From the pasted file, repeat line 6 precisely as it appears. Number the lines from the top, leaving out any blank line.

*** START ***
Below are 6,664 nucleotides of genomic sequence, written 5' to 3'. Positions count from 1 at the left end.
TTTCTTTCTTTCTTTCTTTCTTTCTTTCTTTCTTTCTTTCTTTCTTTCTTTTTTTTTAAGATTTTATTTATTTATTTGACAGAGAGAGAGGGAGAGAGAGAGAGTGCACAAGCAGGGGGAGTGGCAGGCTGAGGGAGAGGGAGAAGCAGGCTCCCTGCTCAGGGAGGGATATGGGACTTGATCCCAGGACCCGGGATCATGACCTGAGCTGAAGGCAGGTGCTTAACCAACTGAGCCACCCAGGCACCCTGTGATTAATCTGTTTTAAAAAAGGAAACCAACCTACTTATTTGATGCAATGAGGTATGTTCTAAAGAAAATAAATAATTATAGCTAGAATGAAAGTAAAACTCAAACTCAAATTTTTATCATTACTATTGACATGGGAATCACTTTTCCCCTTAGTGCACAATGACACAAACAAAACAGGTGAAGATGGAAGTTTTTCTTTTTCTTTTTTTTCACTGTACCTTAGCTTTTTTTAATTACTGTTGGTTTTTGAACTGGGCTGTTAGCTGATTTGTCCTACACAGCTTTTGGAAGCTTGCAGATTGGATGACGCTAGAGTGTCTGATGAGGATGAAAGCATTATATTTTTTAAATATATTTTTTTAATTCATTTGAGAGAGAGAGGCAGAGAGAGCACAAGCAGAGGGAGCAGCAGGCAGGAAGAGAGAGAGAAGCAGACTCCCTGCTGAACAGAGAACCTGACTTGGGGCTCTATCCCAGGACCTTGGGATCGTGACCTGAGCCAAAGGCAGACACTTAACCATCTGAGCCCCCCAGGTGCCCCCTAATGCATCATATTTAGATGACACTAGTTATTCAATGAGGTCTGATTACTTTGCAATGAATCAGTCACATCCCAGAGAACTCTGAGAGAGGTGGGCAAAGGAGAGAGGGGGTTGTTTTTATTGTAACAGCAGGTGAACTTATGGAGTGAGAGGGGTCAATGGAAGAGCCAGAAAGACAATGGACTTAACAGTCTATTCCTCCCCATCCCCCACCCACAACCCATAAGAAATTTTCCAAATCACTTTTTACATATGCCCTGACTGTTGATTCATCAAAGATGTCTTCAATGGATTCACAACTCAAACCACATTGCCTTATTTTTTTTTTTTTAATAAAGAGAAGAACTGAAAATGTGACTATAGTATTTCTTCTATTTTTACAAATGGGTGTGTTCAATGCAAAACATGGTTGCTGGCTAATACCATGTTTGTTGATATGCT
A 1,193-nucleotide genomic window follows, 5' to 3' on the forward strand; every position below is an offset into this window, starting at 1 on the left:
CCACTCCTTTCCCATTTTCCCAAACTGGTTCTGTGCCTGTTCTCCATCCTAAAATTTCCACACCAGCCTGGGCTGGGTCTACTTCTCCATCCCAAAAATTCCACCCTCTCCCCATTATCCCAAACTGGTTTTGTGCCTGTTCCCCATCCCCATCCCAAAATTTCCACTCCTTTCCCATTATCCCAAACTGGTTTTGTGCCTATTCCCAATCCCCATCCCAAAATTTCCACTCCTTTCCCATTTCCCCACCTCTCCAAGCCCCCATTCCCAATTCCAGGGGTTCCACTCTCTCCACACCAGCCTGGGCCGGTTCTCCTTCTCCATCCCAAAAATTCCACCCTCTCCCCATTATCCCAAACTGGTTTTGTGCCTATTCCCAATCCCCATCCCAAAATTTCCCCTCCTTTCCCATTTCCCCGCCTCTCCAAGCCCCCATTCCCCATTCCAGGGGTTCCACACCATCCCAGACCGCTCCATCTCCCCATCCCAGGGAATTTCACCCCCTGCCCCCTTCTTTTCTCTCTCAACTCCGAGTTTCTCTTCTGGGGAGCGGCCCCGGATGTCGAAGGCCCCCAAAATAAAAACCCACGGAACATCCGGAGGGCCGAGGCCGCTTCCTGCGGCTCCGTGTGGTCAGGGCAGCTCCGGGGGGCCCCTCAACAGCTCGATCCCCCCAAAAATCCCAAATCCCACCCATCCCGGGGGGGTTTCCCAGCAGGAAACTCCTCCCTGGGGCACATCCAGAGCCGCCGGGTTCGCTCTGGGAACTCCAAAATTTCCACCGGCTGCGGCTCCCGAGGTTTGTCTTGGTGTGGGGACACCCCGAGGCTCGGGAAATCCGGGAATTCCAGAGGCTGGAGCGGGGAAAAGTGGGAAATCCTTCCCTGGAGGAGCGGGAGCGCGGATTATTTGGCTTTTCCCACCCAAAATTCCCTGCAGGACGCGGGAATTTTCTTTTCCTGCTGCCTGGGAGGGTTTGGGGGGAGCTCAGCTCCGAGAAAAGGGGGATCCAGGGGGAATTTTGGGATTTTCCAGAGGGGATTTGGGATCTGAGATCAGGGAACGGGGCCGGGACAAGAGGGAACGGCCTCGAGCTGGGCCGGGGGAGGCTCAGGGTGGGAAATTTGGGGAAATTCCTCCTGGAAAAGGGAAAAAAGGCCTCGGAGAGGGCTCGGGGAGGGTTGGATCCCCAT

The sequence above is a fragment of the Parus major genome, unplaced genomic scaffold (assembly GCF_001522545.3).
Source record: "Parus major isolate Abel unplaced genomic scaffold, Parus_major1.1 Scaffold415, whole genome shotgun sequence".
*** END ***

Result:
Source record: "Parus major isolate Abel unplaced genomic scaffold, Parus_major1.1 Scaffold415, whole genome shotgun sequence".